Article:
12 Do NOT Rely on the WRS Lookback to Determine WRS Eligibility It’s important for your employees to know prior to accepting a position whether or not they will be put into WRS. If employees meet the eligibility criteria, they must be enrolled in WRS; employees have no choice. You can’t rely on Lookback because it only notifies at the time employees become eligible. It’s important for your employees to know prior to accepting a position if they’ll be put into WRS at any point during their appointment; enrollment in WRS can have large financial implications for the employee that might impact their decision to accept the position. Exit: Esc Key Previous Slide: Backspace Key

13 Sometimes this happens the 1 st day of the semester Other times this may happen mid- semester Either way, if caught off guard, the WRS contribution, WRS insurance premiums and < ½ time rate will place a huge financial burden on your employee. Enrollment in WRS happens at the time criteria have been met. While it might happen the 1 st day of the semester, it could happen in the middle. So, when you determine WRS eligibility, you should consider: will the candidate become WRS eligible at any point during the appointment If so, you should have a discussion with the employee about the financial implications. Exit: Esc Key Previous Slide: Backspace Key

14 Here’s an Example: $ vs. $699.15/month John Nothisherrealname was appointed as a 40% Assoc. Lecturer for the spring semester. John had a TA appointment during fall and an Associate Lecturer appt. the previous spring. On 3/1/12 John reached the 440 hour rule and “unknowingly” entered WRS & was no longer eligible for grad health insurance at $100.50/month (family coverage). His less than ½ time WRS rate would instead cost him $699.15/month. While the name, of course, is not real, this situation did happen this year. Exit: Esc Key Previous Slide: Backspace Key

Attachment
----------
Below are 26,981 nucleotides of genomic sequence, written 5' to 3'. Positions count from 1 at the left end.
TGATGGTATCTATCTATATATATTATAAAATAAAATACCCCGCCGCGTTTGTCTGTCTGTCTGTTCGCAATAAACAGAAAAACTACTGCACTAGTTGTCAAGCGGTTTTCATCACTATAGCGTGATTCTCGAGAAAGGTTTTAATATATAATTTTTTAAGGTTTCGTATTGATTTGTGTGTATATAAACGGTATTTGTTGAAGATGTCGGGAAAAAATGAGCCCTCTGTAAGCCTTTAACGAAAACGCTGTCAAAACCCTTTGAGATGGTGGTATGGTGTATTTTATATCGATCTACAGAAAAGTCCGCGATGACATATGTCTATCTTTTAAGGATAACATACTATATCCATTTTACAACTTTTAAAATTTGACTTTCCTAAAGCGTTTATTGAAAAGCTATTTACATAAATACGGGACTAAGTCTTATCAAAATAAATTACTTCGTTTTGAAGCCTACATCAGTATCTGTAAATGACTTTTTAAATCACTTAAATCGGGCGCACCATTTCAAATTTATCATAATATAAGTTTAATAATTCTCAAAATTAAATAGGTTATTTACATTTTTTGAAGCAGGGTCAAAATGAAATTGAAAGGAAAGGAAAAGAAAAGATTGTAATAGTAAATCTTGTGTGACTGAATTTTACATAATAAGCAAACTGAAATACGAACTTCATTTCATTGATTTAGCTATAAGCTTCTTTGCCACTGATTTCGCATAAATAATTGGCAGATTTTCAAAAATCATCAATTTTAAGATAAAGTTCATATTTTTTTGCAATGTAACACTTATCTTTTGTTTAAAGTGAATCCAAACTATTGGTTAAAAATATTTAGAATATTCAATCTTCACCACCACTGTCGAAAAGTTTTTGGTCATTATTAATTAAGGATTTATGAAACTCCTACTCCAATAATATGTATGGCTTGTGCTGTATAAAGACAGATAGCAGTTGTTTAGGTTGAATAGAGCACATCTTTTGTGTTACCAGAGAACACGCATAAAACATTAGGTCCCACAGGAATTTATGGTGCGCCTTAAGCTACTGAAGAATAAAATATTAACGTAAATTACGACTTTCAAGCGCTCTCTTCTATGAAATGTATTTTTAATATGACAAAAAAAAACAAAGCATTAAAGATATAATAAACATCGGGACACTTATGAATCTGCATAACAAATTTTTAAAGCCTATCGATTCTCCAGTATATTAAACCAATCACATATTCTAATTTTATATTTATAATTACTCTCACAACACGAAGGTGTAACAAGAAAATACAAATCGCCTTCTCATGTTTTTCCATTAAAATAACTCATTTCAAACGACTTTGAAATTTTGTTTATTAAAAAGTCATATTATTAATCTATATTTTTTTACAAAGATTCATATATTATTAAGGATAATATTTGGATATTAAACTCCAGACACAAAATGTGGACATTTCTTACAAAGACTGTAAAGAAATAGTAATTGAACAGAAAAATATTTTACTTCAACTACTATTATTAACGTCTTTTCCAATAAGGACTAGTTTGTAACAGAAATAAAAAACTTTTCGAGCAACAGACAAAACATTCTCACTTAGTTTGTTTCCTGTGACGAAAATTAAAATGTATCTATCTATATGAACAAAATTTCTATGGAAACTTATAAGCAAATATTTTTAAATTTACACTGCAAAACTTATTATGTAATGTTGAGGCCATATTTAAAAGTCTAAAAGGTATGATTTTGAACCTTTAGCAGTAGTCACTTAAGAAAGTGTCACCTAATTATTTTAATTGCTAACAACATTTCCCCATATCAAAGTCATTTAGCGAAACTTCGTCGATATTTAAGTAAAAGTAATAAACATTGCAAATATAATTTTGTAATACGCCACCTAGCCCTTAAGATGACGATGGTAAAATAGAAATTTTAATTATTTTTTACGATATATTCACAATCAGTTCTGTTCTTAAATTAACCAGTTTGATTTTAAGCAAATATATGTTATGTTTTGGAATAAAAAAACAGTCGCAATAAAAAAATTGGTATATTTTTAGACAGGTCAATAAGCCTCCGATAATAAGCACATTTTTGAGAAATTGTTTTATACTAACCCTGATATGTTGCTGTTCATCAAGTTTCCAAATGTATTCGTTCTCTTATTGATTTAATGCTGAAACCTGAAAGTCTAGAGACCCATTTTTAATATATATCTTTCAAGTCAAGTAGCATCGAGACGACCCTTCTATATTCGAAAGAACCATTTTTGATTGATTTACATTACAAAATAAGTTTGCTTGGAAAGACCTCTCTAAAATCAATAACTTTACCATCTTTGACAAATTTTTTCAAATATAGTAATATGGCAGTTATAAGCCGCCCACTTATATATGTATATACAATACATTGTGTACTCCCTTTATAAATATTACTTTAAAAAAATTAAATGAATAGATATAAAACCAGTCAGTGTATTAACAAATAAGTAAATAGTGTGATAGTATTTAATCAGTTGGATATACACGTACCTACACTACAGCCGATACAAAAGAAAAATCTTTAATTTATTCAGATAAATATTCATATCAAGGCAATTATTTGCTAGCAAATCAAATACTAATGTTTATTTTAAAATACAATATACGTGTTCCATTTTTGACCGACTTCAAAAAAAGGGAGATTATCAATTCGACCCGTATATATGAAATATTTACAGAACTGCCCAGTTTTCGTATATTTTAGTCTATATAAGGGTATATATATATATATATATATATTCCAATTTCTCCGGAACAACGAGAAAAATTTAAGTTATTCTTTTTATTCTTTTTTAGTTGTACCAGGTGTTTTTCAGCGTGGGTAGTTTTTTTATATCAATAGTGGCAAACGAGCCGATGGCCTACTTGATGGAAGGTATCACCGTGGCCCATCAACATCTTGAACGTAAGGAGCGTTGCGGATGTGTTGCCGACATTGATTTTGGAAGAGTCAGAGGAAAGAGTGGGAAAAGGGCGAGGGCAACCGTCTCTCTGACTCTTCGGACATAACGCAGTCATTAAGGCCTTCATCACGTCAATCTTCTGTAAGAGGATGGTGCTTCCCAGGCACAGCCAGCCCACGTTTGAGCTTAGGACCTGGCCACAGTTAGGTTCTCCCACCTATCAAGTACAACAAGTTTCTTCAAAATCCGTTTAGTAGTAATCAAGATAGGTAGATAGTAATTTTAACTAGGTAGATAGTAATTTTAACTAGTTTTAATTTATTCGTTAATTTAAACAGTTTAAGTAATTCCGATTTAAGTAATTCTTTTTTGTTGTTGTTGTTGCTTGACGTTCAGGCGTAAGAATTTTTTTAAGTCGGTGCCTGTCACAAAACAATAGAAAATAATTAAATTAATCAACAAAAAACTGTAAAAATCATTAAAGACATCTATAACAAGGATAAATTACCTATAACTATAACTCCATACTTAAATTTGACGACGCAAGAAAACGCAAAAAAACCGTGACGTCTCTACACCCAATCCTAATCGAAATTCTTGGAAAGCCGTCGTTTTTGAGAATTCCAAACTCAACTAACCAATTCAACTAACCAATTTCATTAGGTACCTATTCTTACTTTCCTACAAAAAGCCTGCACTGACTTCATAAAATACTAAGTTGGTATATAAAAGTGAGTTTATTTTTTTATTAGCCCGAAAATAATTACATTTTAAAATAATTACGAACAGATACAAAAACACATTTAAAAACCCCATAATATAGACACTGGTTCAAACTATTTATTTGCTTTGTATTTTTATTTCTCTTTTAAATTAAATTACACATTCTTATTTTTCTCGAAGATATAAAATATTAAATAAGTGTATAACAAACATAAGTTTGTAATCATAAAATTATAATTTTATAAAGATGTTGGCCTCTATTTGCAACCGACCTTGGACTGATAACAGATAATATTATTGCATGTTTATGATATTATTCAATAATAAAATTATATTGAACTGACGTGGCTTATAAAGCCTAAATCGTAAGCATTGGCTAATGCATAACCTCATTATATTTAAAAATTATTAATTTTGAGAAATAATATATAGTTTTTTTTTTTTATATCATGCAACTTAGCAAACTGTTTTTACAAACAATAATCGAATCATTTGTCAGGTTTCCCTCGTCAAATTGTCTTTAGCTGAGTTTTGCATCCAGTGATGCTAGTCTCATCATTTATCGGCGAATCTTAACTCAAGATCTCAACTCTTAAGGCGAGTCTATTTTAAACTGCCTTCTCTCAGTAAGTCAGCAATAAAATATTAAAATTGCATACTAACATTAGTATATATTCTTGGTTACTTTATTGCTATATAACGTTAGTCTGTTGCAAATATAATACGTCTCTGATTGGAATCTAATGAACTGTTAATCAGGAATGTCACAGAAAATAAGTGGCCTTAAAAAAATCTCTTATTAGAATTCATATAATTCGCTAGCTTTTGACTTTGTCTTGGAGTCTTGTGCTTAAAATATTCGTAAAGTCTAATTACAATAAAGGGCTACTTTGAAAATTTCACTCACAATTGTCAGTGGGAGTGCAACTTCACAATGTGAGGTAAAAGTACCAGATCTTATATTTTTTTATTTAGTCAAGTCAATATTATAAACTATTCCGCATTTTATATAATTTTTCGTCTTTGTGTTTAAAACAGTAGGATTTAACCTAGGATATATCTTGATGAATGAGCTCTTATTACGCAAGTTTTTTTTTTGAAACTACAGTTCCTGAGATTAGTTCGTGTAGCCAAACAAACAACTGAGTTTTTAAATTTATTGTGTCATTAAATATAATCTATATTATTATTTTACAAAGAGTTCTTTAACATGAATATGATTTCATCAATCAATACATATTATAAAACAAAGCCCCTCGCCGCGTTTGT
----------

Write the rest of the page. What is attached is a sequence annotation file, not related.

15 Month of EmploymentPremiums (GHC) January – Grad Family Premiums (GHC) February March- WRS <1/2 time Family Premiums (GHC) April May June- prepaid during Spring July- prepaid during Spring August - prepaid during Spring Total Health Insurance premiums paid during Spring Semester To make matters worse, John also had 3 months of summer premium prepays deducted at the higher rate leaving him with only $3,584 to cover his living expenses. This does NOT include the additional 5.9% WRS contribution. This individual was not informed that he would be enrolled in WRS until the middle of the semester, well after his appointment had begun. As you can imagine, he was unpleasantly surprised. This example shows the importance of determining if the candidate will be eligible at any point in the appointment term, not just at the beginning. If this issue happens, unfortunately, there are no good solutions. As mentioned before, enrollment in WRS is mandatory when the requirements are met, and premiums will change at that time as well. Exit: Esc Key Previous Slide: Backspace Key

16 How Do Appointments Previously Not Eligible Become WRS Eligible? Common examples… –Percentage of appointment increases –Appointment length increases or appointment becomes renewable –Lookback—Someone has worked 880 hours (or 440 under the old WRS rules) in a WRS eligible position during the past 12-month period. When might a percentage increase? Here’s an example: During part of the semester, an employee helps out for a few weeks with an unexpected vacancy (increasing appointment for several weeks in the middle of the semester). A general rule of thumb: if you determine a candidate will be close to becoming eligible in a term, contact OHR-Benefits. They can make an exact determination, and implications can be discussed with the candidate before they accept and start the position. Or, you might have a fixed term terminal appointment that is very short in nature, and is extended. You should determine benefit eligibility if an appointment is extended in length where it may qualify for WRS. Exit: Esc Key Previous Slide: Backspace Key